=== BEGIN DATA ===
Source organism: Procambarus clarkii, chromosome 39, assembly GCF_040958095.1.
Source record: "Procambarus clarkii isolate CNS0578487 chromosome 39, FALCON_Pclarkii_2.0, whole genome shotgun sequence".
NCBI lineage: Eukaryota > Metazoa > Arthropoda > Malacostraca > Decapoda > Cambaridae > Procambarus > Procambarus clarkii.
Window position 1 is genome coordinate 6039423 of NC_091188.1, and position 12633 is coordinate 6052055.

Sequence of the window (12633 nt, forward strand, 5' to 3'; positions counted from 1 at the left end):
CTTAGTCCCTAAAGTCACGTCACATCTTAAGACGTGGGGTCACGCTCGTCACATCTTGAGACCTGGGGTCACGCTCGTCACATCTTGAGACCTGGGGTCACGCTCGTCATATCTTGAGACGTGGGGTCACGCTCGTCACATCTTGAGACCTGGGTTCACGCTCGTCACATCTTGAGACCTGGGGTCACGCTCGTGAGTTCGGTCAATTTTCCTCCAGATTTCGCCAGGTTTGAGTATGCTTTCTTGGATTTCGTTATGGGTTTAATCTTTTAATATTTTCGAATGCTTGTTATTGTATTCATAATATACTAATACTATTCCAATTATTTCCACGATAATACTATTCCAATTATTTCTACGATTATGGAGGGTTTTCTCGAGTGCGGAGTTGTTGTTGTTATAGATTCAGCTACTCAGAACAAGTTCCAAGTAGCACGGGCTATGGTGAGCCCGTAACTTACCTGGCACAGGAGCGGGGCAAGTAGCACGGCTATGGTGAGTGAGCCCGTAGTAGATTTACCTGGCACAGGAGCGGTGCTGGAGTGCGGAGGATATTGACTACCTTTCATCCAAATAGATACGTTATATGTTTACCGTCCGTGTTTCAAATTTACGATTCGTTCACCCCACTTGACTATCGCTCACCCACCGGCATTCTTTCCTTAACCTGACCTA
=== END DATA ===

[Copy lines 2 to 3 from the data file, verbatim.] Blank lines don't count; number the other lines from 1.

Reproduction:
Source record: "Procambarus clarkii isolate CNS0578487 chromosome 39, FALCON_Pclarkii_2.0, whole genome shotgun sequence".
NCBI lineage: Eukaryota > Metazoa > Arthropoda > Malacostraca > Decapoda > Cambaridae > Procambarus > Procambarus clarkii.